Although some might consider it counting your chickens before they’re hatched, yield estimating can be a valuable planning and harvest preparedness tool. Best of all, it’s relatively easy, requiring only a little of your time and a few simple calculations.
Shrinking daylight hours can make those harvest or tillage days seem even longer, if not a little bit harder. Upgrading your equipment to LED lighting can help ease some of the strain and stress of the season while helping you stay productive longer.
We haven’t even lit Independence Day’s first firecracker. So, it’s understandable if putting your combine through its paces isn’t high on your to-do list. But between caring for your crops and preparing for the county fair, and between putting up hay and attending your kids’ ballgames, harvest time can sneak up on us.
With today’s margins, any hiccup, large or small, impacts your returns. Still, when it comes down to it, harvest is the true measure of success and a big determining factor of future successes. Kevin Hruska, who farms over 44,000 acres near Gerald, Saskatchewan, will tell you his high-efficiency harvest starts with the Axial-Flow® combine.
If you’re stuck waiting for your fields to dry out so you can get your crops planted, you’re hoping to avoid similar conditions when you go to harvest them. Outfitting your Axial-Flow® combine with a Mud Hog® rear-wheel assist axle now can improve your harvest — no matter the conditions.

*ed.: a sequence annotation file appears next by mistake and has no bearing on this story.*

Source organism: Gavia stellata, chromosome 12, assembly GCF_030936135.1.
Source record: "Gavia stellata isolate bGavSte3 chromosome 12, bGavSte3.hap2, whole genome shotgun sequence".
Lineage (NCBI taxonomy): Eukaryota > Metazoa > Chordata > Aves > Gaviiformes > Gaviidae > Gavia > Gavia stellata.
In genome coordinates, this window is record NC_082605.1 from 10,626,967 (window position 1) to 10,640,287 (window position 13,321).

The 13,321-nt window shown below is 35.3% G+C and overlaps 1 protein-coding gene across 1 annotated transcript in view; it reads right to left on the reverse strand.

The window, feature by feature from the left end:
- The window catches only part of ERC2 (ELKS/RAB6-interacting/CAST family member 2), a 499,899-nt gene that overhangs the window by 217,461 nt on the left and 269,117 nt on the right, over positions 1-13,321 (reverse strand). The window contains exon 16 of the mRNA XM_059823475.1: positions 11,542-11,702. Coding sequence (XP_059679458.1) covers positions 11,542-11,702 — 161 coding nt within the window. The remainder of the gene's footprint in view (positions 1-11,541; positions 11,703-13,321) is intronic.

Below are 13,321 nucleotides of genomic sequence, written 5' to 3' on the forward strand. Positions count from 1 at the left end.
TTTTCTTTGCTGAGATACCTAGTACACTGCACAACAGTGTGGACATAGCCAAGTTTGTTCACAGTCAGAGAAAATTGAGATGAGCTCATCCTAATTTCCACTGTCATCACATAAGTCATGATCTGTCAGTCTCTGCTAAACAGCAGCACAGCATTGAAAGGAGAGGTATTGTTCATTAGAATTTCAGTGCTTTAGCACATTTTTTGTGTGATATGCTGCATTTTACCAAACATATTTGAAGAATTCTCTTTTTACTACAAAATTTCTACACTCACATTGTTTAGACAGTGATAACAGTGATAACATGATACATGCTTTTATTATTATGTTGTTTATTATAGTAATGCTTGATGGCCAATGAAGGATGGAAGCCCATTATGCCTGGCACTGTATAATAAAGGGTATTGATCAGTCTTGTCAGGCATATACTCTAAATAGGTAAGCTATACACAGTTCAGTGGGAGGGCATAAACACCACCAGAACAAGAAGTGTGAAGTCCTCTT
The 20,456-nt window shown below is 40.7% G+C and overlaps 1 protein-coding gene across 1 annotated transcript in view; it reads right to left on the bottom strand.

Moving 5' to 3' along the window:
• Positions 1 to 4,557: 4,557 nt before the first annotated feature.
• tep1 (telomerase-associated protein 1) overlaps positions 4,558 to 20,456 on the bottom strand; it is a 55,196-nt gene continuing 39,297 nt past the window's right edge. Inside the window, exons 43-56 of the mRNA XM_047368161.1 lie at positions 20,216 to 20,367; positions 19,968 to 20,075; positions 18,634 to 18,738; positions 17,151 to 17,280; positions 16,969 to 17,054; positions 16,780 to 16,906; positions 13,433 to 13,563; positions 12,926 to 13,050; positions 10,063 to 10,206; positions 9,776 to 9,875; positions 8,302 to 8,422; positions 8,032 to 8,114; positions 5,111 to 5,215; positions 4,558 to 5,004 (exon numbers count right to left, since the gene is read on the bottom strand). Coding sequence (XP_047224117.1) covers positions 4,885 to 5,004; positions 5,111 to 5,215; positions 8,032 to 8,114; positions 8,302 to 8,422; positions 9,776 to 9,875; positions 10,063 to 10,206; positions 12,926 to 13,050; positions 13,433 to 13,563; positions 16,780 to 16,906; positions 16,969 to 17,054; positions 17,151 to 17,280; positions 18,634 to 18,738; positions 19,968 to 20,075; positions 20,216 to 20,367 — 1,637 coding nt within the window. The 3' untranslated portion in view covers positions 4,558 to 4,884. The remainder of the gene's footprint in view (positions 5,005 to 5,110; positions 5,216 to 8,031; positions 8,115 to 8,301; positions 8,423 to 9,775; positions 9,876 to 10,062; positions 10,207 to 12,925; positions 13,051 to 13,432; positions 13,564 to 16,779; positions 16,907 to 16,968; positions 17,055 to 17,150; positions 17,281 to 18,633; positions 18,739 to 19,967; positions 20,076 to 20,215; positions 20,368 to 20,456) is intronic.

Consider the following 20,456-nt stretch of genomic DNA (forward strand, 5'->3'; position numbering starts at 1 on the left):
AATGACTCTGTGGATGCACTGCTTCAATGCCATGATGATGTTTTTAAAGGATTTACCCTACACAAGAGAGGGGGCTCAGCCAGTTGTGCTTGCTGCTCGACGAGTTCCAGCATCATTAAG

A high-performance combine is a valuable piece of equipment. Case IH Axial-Flow® 140 series combines hold that value better than any combine on the market.1
With harvest winding down, it’s important to take care of the precision-farming data you gathered throughout the season so it’s ready for analysis. We sat down with Leo Bose, Case IH Advanced Farming Systems (AFS) Marketing Manager, to get his recommendations on year-end data management:
In the rush to button up bins, shelter grain carts and trucks and wrap up fall tillage, it can be easy to forget the combine you pulled into the shed after covering those last few acres. Set aside some time to prepare it for long-term storage. It’s good for your equipment, and you’ll be quicker to the field next year.
These days, fall tillage is as much a part of harvest as crisp, frosty mornings and meals served in the combine cab. It’s a critical step in maximizing returns from today’s top-yielding crop genetics. To get there, you must set up your tillage equipment to accomplish all it’s designed to do.